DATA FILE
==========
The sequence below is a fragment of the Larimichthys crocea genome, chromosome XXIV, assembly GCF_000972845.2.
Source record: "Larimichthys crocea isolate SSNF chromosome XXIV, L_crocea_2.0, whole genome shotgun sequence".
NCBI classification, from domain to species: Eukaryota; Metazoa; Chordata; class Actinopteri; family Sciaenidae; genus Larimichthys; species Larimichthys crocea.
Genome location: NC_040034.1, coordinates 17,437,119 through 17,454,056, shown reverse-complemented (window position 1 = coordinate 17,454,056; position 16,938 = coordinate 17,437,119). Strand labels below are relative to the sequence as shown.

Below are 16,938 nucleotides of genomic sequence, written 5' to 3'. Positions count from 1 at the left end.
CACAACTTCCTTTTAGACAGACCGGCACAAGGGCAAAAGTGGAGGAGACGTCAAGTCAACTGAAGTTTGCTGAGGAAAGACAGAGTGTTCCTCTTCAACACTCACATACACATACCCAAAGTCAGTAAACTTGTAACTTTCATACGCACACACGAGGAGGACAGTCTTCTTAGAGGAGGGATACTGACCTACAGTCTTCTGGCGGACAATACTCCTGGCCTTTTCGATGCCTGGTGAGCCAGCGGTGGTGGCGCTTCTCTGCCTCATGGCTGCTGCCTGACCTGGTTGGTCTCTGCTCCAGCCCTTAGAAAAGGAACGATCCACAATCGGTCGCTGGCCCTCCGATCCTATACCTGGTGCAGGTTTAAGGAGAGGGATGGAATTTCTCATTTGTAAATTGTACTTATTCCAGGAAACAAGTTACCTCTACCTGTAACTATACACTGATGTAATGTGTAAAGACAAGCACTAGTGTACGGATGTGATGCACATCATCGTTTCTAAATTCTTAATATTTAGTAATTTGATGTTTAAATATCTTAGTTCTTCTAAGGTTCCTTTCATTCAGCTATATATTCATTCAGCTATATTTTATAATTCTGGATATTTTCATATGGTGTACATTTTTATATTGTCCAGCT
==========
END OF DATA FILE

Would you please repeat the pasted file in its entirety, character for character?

The sequence below is a fragment of the Larimichthys crocea genome, chromosome XXIV, assembly GCF_000972845.2.
Source record: "Larimichthys crocea isolate SSNF chromosome XXIV, L_crocea_2.0, whole genome shotgun sequence".
NCBI classification, from domain to species: Eukaryota; Metazoa; Chordata; class Actinopteri; family Sciaenidae; genus Larimichthys; species Larimichthys crocea.
Genome location: NC_040034.1, coordinates 17,437,119 through 17,454,056, shown reverse-complemented (window position 1 = coordinate 17,454,056; position 16,938 = coordinate 17,437,119). Strand labels below are relative to the sequence as shown.

Below are 16,938 nucleotides of genomic sequence, written 5' to 3'. Positions count from 1 at the left end.
CACAACTTCCTTTTAGACAGACCGGCACAAGGGCAAAAGTGGAGGAGACGTCAAGTCAACTGAAGTTTGCTGAGGAAAGACAGAGTGTTCCTCTTCAACACTCACATACACATACCCAAAGTCAGTAAACTTGTAACTTTCATACGCACACACGAGGAGGACAGTCTTCTTAGAGGAGGGATACTGACCTACAGTCTTCTGGCGGACAATACTCCTGGCCTTTTCGATGCCTGGTGAGCCAGCGGTGGTGGCGCTTCTCTGCCTCATGGCTGCTGCCTGACCTGGTTGGTCTCTGCTCCAGCCCTTAGAAAAGGAACGATCCACAATCGGTCGCTGGCCCTCCGATCCTATACCTGGTGCAGGTTTAAGGAGAGGGATGGAATTTCTCATTTGTAAATTGTACTTATTCCAGGAAACAAGTTACCTCTACCTGTAACTATACACTGATGTAATGTGTAAAGACAAGCACTAGTGTACGGATGTGATGCACATCATCGTTTCTAAATTCTTAATATTTAGTAATTTGATGTTTAAATATCTTAGTTCTTCTAAGGTTCCTTTCATTCAGCTATATATTCATTCAGCTATATTTTATAATTCTGGATATTTTCATATGGTGTACATTTTTATATTGTCCAGCT